Character returns to solve bingo-night burglaries in resort town

Carolyn J. Kelly

By A Contributor

In “The Skeleton Box,” author Bryan Gruley returns for a third mystery set in Starvation Lake, a small, faded resort town at the northern end of Michigan’s Lower Peninsula. Recurring protagonist, Gus Carpenter, editor of the local paper, the Pine County Pilot, runs a story about a series of odd local break-ins where belongings are rifled through but nothing is taken.

The elderly citizens of Starvation Lake use Monday night bingo as a main source of entertainment and community gossip. Unfortunately, this bonding activity appears to be determining when and where the break-ins will occur.

The Pilot has dubbed the occurrences “the Monday Night B&Es;,” and area law enforcement has no suspects in the strange crime spree, so frightened elders begin to encourage Carpenter to actively pursue the culprit.

In Gruley’s debut novel, “Starvation Lake,” Carpenter, once a talented big-city investigative reporter, returned home after crashing his career in Detroit and promptly solved a mysterious snowmobiling death.

Then, in “The Hanging Tree,” Carpenter proved a local girl’s “suicide” was murder. Reading these two earlier novels would deepen the examination of gritty small town America and its’ hidden elements but “The Skeleton Box” works well as a stand-alone novel.

However, action from the previous novels do justify why people trust that Carpenter has at least as much a chance to catch the perpetrator as the local sheriff, who is suffering re-election pressure.

Actually, a county commissioner has threatened in the pilot, “Sheriff Aho ought to start doing his job, or we’ll find someone who will.” Aho overcompensates by arresting people willy-nilly, including his election opposition, and eventually, Carpenter’s mother.

Bea Carpenter, age 67, is beginning to display soft signs of pre-dementia - some hit and miss forgetfulness - that fosters a tender protectiveness in her son. She doesn’t yet require home assistance but Gus has developed routines of care that include having Bea’s neighbor and life-long best friend, Phyllis Bontrager, check on Bea late Monday evening when Carpenter is at the local hockey arena, icing his Midnight Men’s League injuries in a bucket of beers. Carpenter is abruptly called out from the locker room and worry about the break-ins blossoms into full – blown panic – Bontrager has been found murdered in Bea’s bathroom. Bea, refusing to attend bingo in a Catholic church, had taken sleeping pills, retired early and apparently slept through the violent incident. Bontrager’s death and Bea’s being taken into custody, guarantee that Carpenter is now pursuing a murderer rather than scooping a story.

Early in the novel, Gruley cleverly uses the fussiness of an older woman exploiting memory issues to foreshadow implications about the Catholic Church.  Ultimately, the novel’s title metaphor, the skeleton box, is about old evidence of a long-ago disappearance of a popular young nun.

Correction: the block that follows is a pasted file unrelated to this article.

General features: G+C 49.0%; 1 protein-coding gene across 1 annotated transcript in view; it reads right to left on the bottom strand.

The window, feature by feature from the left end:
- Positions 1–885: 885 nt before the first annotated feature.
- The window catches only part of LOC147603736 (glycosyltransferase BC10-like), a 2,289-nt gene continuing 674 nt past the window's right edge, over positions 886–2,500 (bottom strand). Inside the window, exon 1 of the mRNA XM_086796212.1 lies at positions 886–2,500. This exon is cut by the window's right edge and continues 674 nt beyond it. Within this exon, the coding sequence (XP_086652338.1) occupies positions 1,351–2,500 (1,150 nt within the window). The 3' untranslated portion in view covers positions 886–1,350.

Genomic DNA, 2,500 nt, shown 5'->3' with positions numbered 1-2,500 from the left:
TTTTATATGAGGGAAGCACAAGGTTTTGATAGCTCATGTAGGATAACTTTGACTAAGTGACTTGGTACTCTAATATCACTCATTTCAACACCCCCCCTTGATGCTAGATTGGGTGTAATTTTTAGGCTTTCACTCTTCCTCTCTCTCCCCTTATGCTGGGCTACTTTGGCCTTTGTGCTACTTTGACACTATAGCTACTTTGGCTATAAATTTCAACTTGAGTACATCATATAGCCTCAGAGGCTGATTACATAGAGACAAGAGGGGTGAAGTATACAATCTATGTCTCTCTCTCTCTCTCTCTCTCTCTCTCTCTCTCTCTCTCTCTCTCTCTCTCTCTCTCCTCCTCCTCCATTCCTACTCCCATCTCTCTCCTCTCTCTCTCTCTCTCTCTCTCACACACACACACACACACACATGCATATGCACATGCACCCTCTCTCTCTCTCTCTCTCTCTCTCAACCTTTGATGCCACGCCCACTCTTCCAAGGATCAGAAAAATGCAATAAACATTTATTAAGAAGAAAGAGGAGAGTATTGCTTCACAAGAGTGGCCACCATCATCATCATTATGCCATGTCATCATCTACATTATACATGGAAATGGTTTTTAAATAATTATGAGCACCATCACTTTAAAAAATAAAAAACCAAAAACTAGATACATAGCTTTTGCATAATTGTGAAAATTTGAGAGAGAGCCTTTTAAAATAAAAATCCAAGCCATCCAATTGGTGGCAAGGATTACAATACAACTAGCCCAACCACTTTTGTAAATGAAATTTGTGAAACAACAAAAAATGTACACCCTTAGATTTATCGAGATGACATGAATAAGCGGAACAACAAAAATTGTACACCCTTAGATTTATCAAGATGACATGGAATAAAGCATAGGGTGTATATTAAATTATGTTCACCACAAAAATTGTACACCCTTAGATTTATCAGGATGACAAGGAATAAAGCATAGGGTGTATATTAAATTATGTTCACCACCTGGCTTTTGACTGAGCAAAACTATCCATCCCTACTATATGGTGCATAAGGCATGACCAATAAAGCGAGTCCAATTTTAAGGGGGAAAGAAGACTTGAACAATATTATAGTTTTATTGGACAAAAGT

However, long before this revelation is made, plot complications include an anonymous tip that directs suspicion towards a tattered commune of Christian evangelists living in three old trailers on isolated land. 

Recently the marginalized group has been taken over by an aggressive outsider who directs them to challenge property taxes and to spend their days digging random holes, looking for a “septic field.”

Neighbors do begin to wonder about why anyone would hand dig holes during a northern Michigan winter but the Christians do not hesitate to brandish shotguns at nosy interlopers. Also, Carpenter’s new reporter, Luke Whistler, another journalist who came north looking for quieter days and a return to old-fashioned footwork, grows entangled in multiple newspaper story leads and research.

His secretive ways deepen the mystery and confirm that he too, among many, has a skeleton box agenda.

To resolve these plot convolutions Carpenter gets help from his on-again, off-again girlfriend, local deputy Darlene Bontrager, Phyllis’ daughter.

She enters the story early by receiving a cell phone message from her dying mother – a singular utterance that turns out to be a direct lead to the nun’s disappearance.

I found this device to be trite.

A major successful device used by Gruley was that of illustrating Carpenter’s personal process through an extended hockey metaphor. While some sports’ metaphors can be tedious and drab, here it advances the plot and hockey fans will find the scenes vivid and vital.

The hockey theme includes a subplot where the local team is challenging for a state championship. Many readers familiar with the plight of dismal, dying towns in industrial belt America can imagine the energy this kind of event engenders for Starvation Lake and, thus, the novel.

George Bernard Shaw suggests, “If you can’t get rid of the skeleton in your closet, teach it to dance.” Gruley has the steps down for a satisfyingly complex and twisted ending to a story driven by compelling family secrets and the unexpected face of truth.

Carolyn J. Kelly is a freelance writer residing in Manhattan.









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